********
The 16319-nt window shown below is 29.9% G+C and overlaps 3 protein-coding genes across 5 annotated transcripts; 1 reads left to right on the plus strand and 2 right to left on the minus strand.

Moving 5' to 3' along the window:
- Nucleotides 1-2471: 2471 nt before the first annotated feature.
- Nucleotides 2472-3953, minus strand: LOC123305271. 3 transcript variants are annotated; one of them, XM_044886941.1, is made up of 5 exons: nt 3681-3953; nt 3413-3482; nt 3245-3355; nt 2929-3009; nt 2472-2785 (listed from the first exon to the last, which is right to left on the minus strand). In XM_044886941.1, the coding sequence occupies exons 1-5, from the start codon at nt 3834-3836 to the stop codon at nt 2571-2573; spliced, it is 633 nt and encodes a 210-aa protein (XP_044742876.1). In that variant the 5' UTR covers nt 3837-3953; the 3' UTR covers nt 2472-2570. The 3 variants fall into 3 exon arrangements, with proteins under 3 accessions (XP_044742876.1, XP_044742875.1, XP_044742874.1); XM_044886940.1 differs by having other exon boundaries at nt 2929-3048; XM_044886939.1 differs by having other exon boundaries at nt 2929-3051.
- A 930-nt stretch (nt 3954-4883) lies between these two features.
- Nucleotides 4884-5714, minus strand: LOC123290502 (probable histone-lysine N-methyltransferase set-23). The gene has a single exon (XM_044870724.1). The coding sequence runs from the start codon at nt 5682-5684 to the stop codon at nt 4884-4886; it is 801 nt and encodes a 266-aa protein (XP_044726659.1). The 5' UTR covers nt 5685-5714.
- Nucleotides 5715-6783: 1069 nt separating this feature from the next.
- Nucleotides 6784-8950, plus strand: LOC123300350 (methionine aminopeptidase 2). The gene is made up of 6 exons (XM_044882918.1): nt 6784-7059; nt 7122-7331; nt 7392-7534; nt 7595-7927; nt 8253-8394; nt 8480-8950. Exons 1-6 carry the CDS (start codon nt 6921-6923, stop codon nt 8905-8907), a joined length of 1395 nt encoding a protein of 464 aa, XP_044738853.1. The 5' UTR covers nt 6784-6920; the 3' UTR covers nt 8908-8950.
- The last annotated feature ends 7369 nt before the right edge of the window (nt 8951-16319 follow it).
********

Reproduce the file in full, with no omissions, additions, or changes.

The 16319-nt window shown below is 29.9% G+C and overlaps 3 protein-coding genes across 5 annotated transcripts; 1 reads left to right on the plus strand and 2 right to left on the minus strand.

Moving 5' to 3' along the window:
- Nucleotides 1-2471: 2471 nt before the first annotated feature.
- Nucleotides 2472-3953, minus strand: LOC123305271. 3 transcript variants are annotated; one of them, XM_044886941.1, is made up of 5 exons: nt 3681-3953; nt 3413-3482; nt 3245-3355; nt 2929-3009; nt 2472-2785 (listed from the first exon to the last, which is right to left on the minus strand). In XM_044886941.1, the coding sequence occupies exons 1-5, from the start codon at nt 3834-3836 to the stop codon at nt 2571-2573; spliced, it is 633 nt and encodes a 210-aa protein (XP_044742876.1). In that variant the 5' UTR covers nt 3837-3953; the 3' UTR covers nt 2472-2570. The 3 variants fall into 3 exon arrangements, with proteins under 3 accessions (XP_044742876.1, XP_044742875.1, XP_044742874.1); XM_044886940.1 differs by having other exon boundaries at nt 2929-3048; XM_044886939.1 differs by having other exon boundaries at nt 2929-3051.
- A 930-nt stretch (nt 3954-4883) lies between these two features.
- Nucleotides 4884-5714, minus strand: LOC123290502 (probable histone-lysine N-methyltransferase set-23). The gene has a single exon (XM_044870724.1). The coding sequence runs from the start codon at nt 5682-5684 to the stop codon at nt 4884-4886; it is 801 nt and encodes a 266-aa protein (XP_044726659.1). The 5' UTR covers nt 5685-5714.
- Nucleotides 5715-6783: 1069 nt separating this feature from the next.
- Nucleotides 6784-8950, plus strand: LOC123300350 (methionine aminopeptidase 2). The gene is made up of 6 exons (XM_044882918.1): nt 6784-7059; nt 7122-7331; nt 7392-7534; nt 7595-7927; nt 8253-8394; nt 8480-8950. Exons 1-6 carry the CDS (start codon nt 6921-6923, stop codon nt 8905-8907), a joined length of 1395 nt encoding a protein of 464 aa, XP_044738853.1. The 5' UTR covers nt 6784-6920; the 3' UTR covers nt 8908-8950.
- The last annotated feature ends 7369 nt before the right edge of the window (nt 8951-16319 follow it).